Image taken by Denis Smith using the Olympus E-M1 Mark II @ 28mm, f4, 2 sec, ISO 640

Olympus visionary Denis Smith is considered a master in the art of light painting. His work often combines dazzling swirls or ‘balls of light’ with beautiful landscapes or night skies. Denis teaches light painting photography workshops across the globe, and recently established the online School of Light

See more of Denis’ stunning work: / @the_ball_of_light

Light painting is an incredible amount of fun on so many levels, whether it is duct taping a torch to a drink bottle for the kids at a BBQ, or climbing a mountain in the French alps to get that perfect moonlit landscape.  

What is Light Painting Photography?

Light painting photography is a technique that involves moving a light source in a dark setting during the capture of a long exposure photograph. The path taken by the light appears in the photo like a light ‘painting’ or ‘drawing’.

The great thing about light painting is that it takes little equipment, experience or effort to create really striking images.

light ball photography on the beachlight ball photography on the beach

Image taken by Denis Smith using the Canon 5D Mark II @ 24mm, f2.8, 178 sec, ISO 100

Light & Dark

Photography is all about light and dark. With light painting we are working at the extremes of these parameters. In general we are working at night and with light painting tools, which by their nature are extremely bright. So we are always pushing our gear, and riding the edge of shadows and light.

When I began my photography journey 12 years ago I remember the first time someone described “seeing the light” and how it would improve my work. Well I now know exactly what they meant. By becoming more attuned to the extremes, it helps me in my daily photography no end.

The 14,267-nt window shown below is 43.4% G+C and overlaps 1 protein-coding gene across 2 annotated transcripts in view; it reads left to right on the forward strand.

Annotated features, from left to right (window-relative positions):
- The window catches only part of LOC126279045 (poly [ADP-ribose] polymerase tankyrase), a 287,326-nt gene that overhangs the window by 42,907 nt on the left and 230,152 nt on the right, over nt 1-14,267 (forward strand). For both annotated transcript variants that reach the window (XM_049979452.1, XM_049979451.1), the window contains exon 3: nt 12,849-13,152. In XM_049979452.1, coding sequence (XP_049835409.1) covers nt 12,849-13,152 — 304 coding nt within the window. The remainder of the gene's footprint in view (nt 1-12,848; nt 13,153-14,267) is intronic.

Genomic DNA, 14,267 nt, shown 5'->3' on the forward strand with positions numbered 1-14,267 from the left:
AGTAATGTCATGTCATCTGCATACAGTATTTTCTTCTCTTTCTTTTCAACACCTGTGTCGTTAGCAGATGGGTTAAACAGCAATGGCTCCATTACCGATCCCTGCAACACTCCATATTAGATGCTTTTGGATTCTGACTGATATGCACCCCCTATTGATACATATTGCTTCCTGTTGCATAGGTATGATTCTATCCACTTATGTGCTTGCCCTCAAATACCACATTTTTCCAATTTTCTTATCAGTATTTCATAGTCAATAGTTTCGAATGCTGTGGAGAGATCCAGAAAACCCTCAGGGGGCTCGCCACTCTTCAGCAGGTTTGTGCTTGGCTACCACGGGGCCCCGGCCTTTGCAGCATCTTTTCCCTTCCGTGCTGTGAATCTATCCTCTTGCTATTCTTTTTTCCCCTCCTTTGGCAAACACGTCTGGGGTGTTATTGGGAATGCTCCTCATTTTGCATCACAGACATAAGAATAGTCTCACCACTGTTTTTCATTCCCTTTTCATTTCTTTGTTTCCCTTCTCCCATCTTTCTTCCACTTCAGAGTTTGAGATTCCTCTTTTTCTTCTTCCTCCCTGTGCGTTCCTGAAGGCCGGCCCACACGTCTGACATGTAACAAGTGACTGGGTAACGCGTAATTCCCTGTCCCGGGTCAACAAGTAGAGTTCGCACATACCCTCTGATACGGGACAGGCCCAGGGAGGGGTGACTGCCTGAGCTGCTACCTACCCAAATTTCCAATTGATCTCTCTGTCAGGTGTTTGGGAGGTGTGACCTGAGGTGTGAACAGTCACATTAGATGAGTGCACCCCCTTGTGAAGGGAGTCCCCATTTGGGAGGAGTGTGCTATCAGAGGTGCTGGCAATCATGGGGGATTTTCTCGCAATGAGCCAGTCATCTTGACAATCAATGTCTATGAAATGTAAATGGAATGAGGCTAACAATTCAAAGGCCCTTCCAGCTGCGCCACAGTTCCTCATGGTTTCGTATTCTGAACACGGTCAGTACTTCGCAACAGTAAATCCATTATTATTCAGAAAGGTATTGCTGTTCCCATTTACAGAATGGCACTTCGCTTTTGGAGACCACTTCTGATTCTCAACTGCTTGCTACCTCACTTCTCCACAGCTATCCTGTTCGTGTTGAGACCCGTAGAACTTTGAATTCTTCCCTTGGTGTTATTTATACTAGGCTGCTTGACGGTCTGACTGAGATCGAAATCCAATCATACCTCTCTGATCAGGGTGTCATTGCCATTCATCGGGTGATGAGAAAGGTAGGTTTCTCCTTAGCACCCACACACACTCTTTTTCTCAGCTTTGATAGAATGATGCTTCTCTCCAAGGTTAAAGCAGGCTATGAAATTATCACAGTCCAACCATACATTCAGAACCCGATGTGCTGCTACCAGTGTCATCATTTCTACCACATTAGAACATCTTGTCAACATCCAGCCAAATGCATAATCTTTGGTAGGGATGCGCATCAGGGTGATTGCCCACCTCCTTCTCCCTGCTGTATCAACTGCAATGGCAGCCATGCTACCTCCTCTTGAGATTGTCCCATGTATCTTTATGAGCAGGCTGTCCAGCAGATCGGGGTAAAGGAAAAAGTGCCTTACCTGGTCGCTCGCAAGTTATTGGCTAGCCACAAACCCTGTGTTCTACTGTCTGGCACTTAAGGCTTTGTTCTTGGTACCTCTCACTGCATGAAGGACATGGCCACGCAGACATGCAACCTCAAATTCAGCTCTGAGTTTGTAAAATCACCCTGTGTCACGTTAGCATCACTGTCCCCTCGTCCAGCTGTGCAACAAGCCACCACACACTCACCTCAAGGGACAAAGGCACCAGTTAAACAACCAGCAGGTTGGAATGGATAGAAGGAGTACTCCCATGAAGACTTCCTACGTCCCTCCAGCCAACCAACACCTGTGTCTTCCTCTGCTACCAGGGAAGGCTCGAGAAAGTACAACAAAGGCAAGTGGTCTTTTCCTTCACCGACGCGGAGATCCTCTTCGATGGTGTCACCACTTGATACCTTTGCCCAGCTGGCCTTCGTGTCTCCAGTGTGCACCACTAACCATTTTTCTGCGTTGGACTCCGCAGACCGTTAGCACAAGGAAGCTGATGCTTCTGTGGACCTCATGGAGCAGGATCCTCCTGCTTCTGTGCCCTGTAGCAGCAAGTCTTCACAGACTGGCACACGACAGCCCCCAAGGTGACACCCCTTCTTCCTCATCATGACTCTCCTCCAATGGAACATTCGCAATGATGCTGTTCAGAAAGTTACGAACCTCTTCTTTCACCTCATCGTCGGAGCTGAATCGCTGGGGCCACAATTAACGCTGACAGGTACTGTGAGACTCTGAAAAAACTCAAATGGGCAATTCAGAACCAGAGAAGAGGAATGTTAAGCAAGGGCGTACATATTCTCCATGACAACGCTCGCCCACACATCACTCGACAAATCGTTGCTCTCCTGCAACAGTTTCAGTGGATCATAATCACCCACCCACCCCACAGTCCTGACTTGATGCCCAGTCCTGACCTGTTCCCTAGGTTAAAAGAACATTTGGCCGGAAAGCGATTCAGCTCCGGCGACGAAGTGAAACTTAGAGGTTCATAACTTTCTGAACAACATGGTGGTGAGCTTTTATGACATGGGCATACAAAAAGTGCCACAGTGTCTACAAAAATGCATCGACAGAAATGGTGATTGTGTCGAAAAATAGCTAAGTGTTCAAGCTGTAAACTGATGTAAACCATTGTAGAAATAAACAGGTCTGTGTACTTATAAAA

light photography on the beachlight photography on the beach

Image taken by Denis Smith using the Olympus E-M1 Mark III @ 17mm, f9, 20 sec, ISO 200


There are many misunderstandings about light painting photography. The one that I like to smash first is that you need fancy gear to make it happen. 

My first light painting camera was a Canon 450D and a plastic kit lens. I still share images made on this camera; I was recently featured in an international magazine, and one of the images they selected was taken with this camera. Gear doesn’t really matter. 

The vast majority of my images are captured at f4 or higher. All basic kit lenses can do this, and I assure you that any ‘basic’ camera today would blow away anything available 10 years ago. Never let anyone tell you a better camera will create better ideas, and that’s what makes great images: great ideas.

Light Painting Photography Essentials

  • Any camera that can be set to Bulb mode
  • Wide angle lens (up to 35mm equivalent focal length) 
  • Sturdy tripod (a ball head is recommended for quick composition changes)
  • A torch, light painting wand or other light source
  • A dark environment (indoor or outdoor)

Recommended Gear

  • Remote shutter release, ideally with a lock (alternatively, you can set your camera to a timer)
  • String or wire (if painting balls of light)
  • Dark clothing (if you want to appear as invisible as possible in your shots)


astral and light photographyastral and light photography

Image taken by Denis Smith using the Olympus E-M1 Mark III + Olympus M.Zuiko 7-14mm f2.8 PRO Lens @ f2.8, 30 sec, ISO 3200

Olympus Starry Sky AF: Astro Photography Made Simple

Combining light painting with astro photography can produce some truly awe-inspiring results. However, getting sharp focus on the stars can be tricky. The Olympus OM-D E-M1 Mark III’s Starry Sky AF feature makes this process automatic, even when there are other elements in the frame.